I found myself with extra time on my hands yesterday afternoon when I arrived at Crazy Canuck’s where Rose was involved in another art class with Melody. The “Splash ‘n Paint” class had more than an hour to go, so I had time to kill.
Killing time, doing nothing, isn’t something that I do very well yet, even after three months here on Ambergris Caye in Belize.
I tried to kill some time bicycling down to Canuck’s, a legendary beach bar filled with legendary-looking ex-pats who were well into their Belikins by late afternoon.
I stopped at Annie’s and bought a coconut tart, which I took to one of the shop’s outside tables to eat.
I jumped right up. What was I thinking, I thought,as the constant stream of golf carts, taxis and high school students flowed by, inches from my table.
I pedaled one block east to the deserted beach and sat on a pier facing another legendary bar, Wet Willy’s.
San Pedro beach bars are like jazz musicians. If they last more than 10 years, they automatically get the title “legendary.” Crazy Canuck’s and Wet Willy’s qualify.
I nibbled at that coconut morsel, as water lapped at my toes. A perfect combination, like a dry white wine with fish.
Then I took the empty Annie’s sack and filled it with fine white sand.
Eccentric looking? Probably.
A sand hoarder? Naw.
This just happened to be the perfect sand that I needed for a fish bowl display back home. They will never miss it.
So, that took maybe all of 15 minutes out of my day.
I decided to stay on the beach for the rest of the ride south. The waterfront route is most irregular — filled with short beaches, seawalls of varying size and depth, a construction detour and lots of people just walking in the sand, cruising for a beachfront bar or bistro or shopping at the many Mayan craft stands.
High tide kind of narrows you options, too, but this being the start of “low season” beach traffic wasn’t bad.
As I said, I got to Canuck’s way too early.
Rose was concentrating intently on getting the beak on the bird in her composition just right.
So I grabbed a Belikin, nodded respectfully to the grizzled legends well-bellied up to the bar and strode next door to the Exotic Caye Beach Resort where a lounge chair on the beach just seemed to have my name on it. Actually, they all could have had my name. Such a gorgeous afternoon and not a single chair was taken.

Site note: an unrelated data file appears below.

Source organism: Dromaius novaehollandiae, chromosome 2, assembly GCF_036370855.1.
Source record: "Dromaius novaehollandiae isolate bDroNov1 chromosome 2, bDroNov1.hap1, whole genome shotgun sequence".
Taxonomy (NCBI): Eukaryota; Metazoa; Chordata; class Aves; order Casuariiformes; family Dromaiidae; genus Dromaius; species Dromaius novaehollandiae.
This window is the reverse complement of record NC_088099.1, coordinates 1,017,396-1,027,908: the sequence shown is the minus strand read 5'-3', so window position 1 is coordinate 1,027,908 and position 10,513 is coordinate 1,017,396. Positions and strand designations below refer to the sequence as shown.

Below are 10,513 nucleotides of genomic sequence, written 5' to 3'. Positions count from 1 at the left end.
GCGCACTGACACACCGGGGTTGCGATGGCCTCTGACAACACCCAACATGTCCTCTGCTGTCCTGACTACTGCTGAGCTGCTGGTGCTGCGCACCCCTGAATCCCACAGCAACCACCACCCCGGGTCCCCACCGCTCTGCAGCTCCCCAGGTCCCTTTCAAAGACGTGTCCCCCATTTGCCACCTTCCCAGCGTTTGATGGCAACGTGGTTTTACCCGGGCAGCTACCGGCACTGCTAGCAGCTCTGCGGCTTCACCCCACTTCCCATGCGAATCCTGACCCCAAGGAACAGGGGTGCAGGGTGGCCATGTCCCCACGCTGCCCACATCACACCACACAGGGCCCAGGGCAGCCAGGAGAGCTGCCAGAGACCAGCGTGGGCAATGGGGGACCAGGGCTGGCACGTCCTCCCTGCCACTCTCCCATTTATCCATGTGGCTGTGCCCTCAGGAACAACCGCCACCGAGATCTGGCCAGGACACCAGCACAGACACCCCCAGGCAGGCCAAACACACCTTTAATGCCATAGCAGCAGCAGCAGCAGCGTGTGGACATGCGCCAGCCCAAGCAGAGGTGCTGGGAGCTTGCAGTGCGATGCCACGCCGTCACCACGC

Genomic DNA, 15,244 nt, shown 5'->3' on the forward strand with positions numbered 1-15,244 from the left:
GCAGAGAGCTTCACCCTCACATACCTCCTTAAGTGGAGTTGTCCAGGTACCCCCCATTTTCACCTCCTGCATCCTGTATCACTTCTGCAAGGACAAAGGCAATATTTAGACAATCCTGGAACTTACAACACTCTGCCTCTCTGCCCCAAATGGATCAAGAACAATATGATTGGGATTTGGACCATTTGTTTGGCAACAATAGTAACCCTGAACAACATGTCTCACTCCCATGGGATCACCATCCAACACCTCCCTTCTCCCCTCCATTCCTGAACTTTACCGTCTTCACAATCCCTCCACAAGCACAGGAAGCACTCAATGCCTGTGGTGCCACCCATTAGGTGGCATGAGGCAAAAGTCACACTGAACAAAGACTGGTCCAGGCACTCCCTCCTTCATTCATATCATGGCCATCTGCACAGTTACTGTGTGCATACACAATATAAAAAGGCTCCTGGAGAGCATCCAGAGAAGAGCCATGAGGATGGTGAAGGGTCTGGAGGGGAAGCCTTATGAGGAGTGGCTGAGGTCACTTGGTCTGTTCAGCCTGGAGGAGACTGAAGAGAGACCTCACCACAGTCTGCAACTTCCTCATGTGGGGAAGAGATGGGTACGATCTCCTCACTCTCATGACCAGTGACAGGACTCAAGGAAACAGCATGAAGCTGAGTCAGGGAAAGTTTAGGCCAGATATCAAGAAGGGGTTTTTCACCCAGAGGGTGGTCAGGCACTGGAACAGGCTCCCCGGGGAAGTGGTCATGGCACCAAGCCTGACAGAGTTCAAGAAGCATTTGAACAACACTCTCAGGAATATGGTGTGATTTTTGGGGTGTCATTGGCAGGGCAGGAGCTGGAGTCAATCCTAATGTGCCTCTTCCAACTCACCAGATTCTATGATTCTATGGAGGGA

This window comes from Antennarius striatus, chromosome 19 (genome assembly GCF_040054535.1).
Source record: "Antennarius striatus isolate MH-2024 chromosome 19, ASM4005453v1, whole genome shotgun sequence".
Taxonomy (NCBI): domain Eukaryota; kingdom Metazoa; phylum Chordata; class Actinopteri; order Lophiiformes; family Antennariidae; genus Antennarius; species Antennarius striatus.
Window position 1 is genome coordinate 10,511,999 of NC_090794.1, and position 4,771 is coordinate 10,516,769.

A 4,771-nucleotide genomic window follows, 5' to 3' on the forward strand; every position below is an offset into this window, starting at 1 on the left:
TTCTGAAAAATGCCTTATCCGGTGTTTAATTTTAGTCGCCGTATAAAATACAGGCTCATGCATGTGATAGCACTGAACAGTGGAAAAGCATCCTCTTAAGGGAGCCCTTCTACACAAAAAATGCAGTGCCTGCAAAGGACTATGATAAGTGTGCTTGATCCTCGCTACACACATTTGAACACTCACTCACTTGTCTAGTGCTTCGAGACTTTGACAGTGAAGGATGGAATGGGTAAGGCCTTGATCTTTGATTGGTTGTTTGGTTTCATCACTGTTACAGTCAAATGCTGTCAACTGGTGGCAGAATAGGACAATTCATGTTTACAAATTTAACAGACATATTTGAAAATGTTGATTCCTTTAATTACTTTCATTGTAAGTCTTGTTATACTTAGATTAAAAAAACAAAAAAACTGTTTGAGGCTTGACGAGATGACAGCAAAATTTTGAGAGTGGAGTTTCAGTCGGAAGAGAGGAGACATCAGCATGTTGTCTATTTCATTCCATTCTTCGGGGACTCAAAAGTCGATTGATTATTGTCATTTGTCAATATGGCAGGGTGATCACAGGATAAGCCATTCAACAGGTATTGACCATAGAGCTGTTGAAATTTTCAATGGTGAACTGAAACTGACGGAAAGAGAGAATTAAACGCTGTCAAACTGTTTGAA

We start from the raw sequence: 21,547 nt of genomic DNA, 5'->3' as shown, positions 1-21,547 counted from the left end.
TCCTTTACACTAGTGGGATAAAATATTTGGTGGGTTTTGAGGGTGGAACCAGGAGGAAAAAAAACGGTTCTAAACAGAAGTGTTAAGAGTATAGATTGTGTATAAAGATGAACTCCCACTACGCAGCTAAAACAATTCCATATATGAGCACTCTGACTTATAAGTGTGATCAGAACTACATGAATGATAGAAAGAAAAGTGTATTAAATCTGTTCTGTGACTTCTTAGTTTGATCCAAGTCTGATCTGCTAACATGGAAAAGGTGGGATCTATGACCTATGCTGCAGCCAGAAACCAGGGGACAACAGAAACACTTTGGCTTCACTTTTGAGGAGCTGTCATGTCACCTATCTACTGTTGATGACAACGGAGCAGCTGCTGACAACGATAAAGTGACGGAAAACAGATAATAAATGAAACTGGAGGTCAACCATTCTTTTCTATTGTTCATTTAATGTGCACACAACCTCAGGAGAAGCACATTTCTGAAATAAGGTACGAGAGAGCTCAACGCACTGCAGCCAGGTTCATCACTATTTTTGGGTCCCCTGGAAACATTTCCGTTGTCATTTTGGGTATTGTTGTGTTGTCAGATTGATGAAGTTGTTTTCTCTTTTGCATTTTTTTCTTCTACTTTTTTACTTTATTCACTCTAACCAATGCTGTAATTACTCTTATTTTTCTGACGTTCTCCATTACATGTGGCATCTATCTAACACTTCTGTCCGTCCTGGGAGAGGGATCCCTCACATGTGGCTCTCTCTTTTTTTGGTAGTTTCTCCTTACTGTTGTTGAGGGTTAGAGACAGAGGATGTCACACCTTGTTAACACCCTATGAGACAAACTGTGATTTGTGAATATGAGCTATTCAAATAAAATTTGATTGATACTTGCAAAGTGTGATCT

I pulled out my Kindle, adjusted the screen for the late afternoon light and settled in to read about Elizabeth Warren’s financially precarious Oklahoma childhood. Just the wrong place to be reading about a kid whose parents struggled from job to job and paycheck to paycheck to carve out a living.
Twenty minutes into the senator’s childhood and I heard a familiar beep. Of course, the Kindle’s battery was about to go toes up. My Belikin was already as empty as a Wall Street mogul’s soul.
That’s when I began to learn the art of sitting back, living in the moment and doing just nothing at all.
I watched some seabirds engaged in aerial combat over a fish fillet. I analyzed cloud formations and tried to discern their hidden messages. I smiled and shook my head no to the several tiny children hawking beaded necklaces.
I began to feel as if I were a lyric in a Jimmy Buffett song.
I felt the gentle warm breeze flowing in from the not- too-distant barrier reef. I imagined I could see over the horizon, directly into Cuba. I inhaled the fresh ocean air. I heeded the lessons of yoga and let myself go as if in child’s pose.
And I began to think, “Yeah. I can do this.”